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Jeffrey Samuelson, CPhT-Adv

Jeffrey Samuelson, CPhT-Adv

It’s important to treat all patient interactions as personal; everyone is a person, not a number, and certainly not their prescription. I try to always assume positive intent.

I would say that people coming to the pharmacy are emotionally vulnerable when we see them. We don't know what has happened in their lives leading up to our interaction. They might have been up all night at the ER, waiting to see someone, finally getting a prescription. The pharmacy is their last stop before returning home.

I have had patients who will get overwhelmed when I carry out what would seem, to most, a normal transaction. One such patient, on medications that are often used to transition, had two different names listed on record. One name was recorded in the name field, the other in the address field, with no other clarifying comments or notes.

To confirm, I asked: "What would you like to be called?" At that moment, the patient burst into tears, and said, "No one has ever asked me this, you are the first person who has. -- The doctor’s office never asked me this. No one."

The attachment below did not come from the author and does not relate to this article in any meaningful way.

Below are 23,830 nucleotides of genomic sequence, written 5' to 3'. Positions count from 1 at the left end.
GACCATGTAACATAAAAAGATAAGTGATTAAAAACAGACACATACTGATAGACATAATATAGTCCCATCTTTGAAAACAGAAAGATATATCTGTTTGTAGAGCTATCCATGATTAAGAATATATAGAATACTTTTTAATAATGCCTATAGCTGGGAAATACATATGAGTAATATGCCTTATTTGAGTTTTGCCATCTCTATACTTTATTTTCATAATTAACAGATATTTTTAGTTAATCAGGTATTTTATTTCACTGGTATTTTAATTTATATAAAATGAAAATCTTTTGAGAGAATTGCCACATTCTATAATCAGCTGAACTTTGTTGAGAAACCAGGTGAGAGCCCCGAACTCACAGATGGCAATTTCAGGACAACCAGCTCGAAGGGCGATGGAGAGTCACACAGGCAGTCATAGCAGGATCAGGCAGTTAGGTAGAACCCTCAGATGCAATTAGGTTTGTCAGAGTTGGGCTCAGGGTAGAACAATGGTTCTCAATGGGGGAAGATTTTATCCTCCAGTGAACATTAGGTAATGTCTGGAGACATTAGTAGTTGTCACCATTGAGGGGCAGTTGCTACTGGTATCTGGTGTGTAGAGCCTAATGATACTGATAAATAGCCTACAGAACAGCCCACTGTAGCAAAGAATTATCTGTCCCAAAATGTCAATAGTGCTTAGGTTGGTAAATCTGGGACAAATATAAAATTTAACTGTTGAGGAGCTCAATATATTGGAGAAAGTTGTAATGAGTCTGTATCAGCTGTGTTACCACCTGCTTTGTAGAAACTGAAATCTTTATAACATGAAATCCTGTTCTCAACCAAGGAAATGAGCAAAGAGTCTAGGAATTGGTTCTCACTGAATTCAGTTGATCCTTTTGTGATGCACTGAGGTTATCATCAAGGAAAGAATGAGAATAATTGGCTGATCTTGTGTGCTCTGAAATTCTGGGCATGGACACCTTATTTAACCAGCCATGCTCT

I started to cry too.

There is a disconnect between what the legal and bureaucratic system records about an individual, and the knowledge we gain of the same individual through personal interaction. Insurance companies only recognize what is on a social security record, not who we are.

While still aligning with the system, we can have human decency with a transitioning patient and be able to recognize their individuality. We still must operate in the system as it functions. On the insurance claim I must use a dead name. However, in person I know this patient's true name and it is the only name I use to greet them.

Within our communities people use chosen names for a myriad of reasons. So we ask, "What do you want to be called?"

In a pharmacy setting we have an opportunity to develop a rapport with patients. A good number of them we see on a regular basis. However, in other clinical settings I only have the one opportunity to connect with patients.

As a Medical Reserve Corps member and Disaster Healthcare Volunteer, I am deployed to mass vaccination Point of Dispensing (POD) sites and underserved community locations. There I serve in any capacity up to the full scope of my license, helping where help is needed. Working with pharmacists and clinicians, I typically prepare hundreds of syringes, record doses, complete vaccination records, and conduct post-vaccine observation for up to 1,000 patients per day. In these circumstances I still strive to see each individual and engage anew.

I have earned PTCB Certificates in Medication History, Technician Product Verification, Controlled Substance Diversion Prevention, Billing and Reimbursement, and Immunization Administration, qualifying me for CPhT-Adv Certification. Each one is more than an achievement; it is a true asset in daily technician practice.

- Jeffrey Samuelson, CPhT-Adv

Contract Pharmacy Services Specialist, TotalMed, Alameda, CA; Member, Alameda County Medical Reserve Corps; PTCB Item Writing Mentor

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